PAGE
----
Papal politics or piety?

Close-up of the flag of the Vatican

Earlier this week, the New York Times ran a story about how the Vatican handled abuse claims against the Rev. Marcial Maciel Degollado, the founder of the worldwide order Legionnaires of Christ. The story, which focuses on Vatican politics, hasn't gotten as much play as the previous Times story attempting to link Pope Benedict XVI to an abuse case in Wisconsin. But this story also focuses on then-Cardinal Ratzinger's role in handling the many claims against Father Maciel. The Vatican announced last week that Benedict would appoint a special delegate to run the Legionnaires and was establishing a commission to examine its constitution. In 2006, Benedict removed Maciel from his priestly duties. But the story uses more than a few unnamed sources to tell us that Benedict avoided the case early on. Here's the whole point of the Times article:

A close look at the record shows that the case was marked by the same delays and bureaucratic caution that have emerged in the handling of other sexual abuse matters crossing Benedict's desk, whether as an archbishop in Munich or a cardinal in Rome. Benedict's supporters believe he was trying to take action on the Maciel case but was thwarted by other powerful church officials.

But advocates for Father Maciel's victims say that the Vatican's eventual investigation and reckoning in the case were too little, too late.

Jason Berry of the National Catholic Reporter has done some great reporting on how Father Maciel was able to cultivate allies in the Vatican -- by buying them off, basically. His work is mentioned in this article, too.

As much as the story attempts to link the delays in dealing with the case to Ratzinger, Cardinal Angelo Sodano is the one who comes off as the culprit. But it's this part of the story that I want to highlight:

In 2001, all clerical sex abuse cases had been ordered sent to Cardinal Ratzinger's Congregation. [Italian journalist Sandro] Magister said he believed that as the cardinal became increasingly aware of the problem's magnitude, he ordered that old cases -- including the Maciel matter -- be re-examined.

And in late 2004, it was clear that Cardinal Ratzinger would be playing an important role in a future conclave to elect the next pope. And with the pope's health and power waning, Cardinal Ratzinger may have felt a freer hand in acting against a figure protected by others in the Vatican -- possibly to clear the decks for the next pope, possibly to remove a stain on John Paul's record or his own, should he be considered for the papacy.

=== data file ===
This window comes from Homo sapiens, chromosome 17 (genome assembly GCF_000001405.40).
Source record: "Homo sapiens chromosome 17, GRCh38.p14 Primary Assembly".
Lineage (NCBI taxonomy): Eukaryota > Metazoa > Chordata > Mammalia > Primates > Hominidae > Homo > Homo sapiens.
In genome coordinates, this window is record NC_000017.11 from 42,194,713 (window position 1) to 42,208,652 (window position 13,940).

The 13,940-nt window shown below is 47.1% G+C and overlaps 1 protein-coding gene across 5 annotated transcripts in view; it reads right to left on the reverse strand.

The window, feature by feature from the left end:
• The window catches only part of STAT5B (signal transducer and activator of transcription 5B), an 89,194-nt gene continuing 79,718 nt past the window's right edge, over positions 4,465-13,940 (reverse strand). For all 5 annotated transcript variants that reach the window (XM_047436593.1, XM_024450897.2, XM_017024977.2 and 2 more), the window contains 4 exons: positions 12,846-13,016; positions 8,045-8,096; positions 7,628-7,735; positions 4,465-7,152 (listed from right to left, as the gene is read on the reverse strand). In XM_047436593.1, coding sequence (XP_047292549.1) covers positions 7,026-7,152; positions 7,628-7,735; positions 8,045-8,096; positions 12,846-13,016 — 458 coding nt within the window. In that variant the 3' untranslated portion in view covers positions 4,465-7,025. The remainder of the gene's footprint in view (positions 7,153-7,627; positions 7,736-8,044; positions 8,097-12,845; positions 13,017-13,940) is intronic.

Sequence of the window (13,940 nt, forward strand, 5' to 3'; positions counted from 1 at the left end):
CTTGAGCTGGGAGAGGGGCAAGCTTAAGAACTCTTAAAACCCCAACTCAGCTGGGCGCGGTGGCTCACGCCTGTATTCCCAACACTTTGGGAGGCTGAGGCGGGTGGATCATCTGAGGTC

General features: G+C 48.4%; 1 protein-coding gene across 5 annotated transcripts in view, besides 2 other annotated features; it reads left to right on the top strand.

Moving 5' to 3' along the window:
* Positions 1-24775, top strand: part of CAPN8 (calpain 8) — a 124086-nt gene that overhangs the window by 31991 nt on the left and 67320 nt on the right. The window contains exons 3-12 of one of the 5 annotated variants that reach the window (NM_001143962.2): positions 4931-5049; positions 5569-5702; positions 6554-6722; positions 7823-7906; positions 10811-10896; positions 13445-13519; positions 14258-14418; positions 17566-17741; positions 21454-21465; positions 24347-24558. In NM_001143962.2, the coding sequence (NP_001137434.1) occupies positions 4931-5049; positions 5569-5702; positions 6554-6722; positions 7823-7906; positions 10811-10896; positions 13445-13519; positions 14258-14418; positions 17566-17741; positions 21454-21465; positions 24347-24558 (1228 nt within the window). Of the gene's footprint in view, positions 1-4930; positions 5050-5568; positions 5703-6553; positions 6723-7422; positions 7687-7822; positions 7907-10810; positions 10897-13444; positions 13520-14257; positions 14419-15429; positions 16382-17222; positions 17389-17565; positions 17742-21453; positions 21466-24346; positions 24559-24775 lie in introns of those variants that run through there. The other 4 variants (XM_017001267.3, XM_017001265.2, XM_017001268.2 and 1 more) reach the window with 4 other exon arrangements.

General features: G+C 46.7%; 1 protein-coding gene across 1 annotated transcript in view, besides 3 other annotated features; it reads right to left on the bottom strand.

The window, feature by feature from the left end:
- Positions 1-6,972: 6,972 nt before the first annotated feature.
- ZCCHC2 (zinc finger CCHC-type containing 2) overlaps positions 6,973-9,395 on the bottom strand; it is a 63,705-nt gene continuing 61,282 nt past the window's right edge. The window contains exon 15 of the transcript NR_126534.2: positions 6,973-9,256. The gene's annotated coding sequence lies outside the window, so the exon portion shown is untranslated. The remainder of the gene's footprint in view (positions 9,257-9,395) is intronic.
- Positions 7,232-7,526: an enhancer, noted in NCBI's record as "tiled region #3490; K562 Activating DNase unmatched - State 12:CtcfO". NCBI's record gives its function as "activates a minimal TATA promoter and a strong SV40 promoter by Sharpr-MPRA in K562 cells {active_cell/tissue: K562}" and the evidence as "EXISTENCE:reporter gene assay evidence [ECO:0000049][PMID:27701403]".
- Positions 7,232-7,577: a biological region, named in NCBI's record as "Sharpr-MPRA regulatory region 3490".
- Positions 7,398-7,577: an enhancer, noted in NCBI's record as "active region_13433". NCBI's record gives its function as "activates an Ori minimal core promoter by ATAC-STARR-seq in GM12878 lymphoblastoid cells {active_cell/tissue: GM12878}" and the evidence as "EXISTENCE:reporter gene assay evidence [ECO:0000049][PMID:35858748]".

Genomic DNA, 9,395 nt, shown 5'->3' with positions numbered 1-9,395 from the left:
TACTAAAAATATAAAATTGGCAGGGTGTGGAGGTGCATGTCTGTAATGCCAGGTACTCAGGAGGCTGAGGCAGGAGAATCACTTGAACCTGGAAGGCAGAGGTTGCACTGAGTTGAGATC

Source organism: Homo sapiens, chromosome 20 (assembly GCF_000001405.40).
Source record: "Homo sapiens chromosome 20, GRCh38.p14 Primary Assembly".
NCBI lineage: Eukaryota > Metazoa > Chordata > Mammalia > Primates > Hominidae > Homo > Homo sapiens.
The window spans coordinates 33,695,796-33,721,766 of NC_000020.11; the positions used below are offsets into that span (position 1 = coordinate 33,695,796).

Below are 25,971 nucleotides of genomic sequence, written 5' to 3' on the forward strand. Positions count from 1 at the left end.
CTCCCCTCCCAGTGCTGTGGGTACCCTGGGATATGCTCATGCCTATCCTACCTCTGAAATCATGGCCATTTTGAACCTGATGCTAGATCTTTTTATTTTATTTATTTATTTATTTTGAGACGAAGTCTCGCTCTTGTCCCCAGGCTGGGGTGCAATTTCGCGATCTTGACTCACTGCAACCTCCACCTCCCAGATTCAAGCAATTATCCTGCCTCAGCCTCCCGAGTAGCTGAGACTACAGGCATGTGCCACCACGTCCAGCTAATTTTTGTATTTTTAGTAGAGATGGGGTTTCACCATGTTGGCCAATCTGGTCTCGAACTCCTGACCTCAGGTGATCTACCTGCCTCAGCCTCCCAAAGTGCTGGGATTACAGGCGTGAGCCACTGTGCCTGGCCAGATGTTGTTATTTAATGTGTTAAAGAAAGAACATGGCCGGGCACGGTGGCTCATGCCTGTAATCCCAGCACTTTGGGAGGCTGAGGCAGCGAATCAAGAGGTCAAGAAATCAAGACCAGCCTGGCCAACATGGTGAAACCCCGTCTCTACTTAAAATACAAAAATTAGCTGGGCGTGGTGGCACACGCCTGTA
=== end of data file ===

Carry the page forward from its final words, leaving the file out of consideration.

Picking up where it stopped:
One of the worst things a reporter can do is make claims about the motivation of actors in the story. Unless you're a reporter with a special talent for mindreading, I guess. So these motivation claims really shouldn't have been made. Particularly since they are sourced to precisely no one.

But isn't it interesting that when the reporters were pulling motivations out of the air, they didn't suggest that Ratzinger might have actually moved against Maciel because he wanted to do the right thing and he finally had the opportunity? There are people who would suggest just that. Including Magister, who has made such statements on the record. And in this interview, he speaks very favorably of the Pope's work in eradicating "the filth" in the priesthood -- also suggesting he's motivated not by politics but by a desire to purify the church.

In 2008, John Allen quoted president of the U.S. bishops conference, Cardinal Francis George of Chicago about Benedict's motivations:

"It's important to say that Benedict comes with his own sense of that crisis. He has read all the case files, and he was profoundly affected by that. He has a deep sense of compassion for the victims, along with a deep sense of how the vocation of the priesthood has been betrayed by these crimes and sins."

Or you could take the words of Archbishop Wilton Gregory of Atlanta, speaking of Ratzinger's role in helping US bishops address the sex scandals here:

"the one individual... who seemed to grasp the severity of the issue, to be most supportive of the direction that we were taking, and to encourage us to complete the work that we had begun... H[is] was, without a doubt, the most supportive voice at the table, and [he] always seemed to possess the greatest comprehension of the seriousness and the significance of reacting and responding with a strong action... Obviously, the details needed to be reviewed not merely by Cardinal Ratzinger, but by the other heads of the dicasteries, and so there were points of discussion -- but in the long run, his was a voice of incredible importance to convince his confreres in the Curia. He gave us the kind of support and the kind of encouragement that allowed us to keep pushing forward."

It's also worth noting that the Times doesn't just ignore these on-the-record voices but fails to put Benedict's action against Father Maciel in context of larger changes he made to solve the sex abuse problems in the church.

I think that this issue -- the ascribing of political motivations to a man when those close to him would ascribe pious motivations -- really gets at the heart of why so many people think the Times is on a mission against Benedict. Or, as Ken Woodward claimed in his "Church of the Times" that tmatt looked at recently, are they culturally incapable of being fair to Catholicism and this Pope?

As a reader who mentioned this story to us wrote, "the American newspaper of record is unwilling to even acknowledge the idea that Pope Benedict might be driven by considerations that are not merely self-serving or formed by institutional necessity."

That does seem to make the case that we're witnessing a clash of cultures and a weak spot in the Times coverage.

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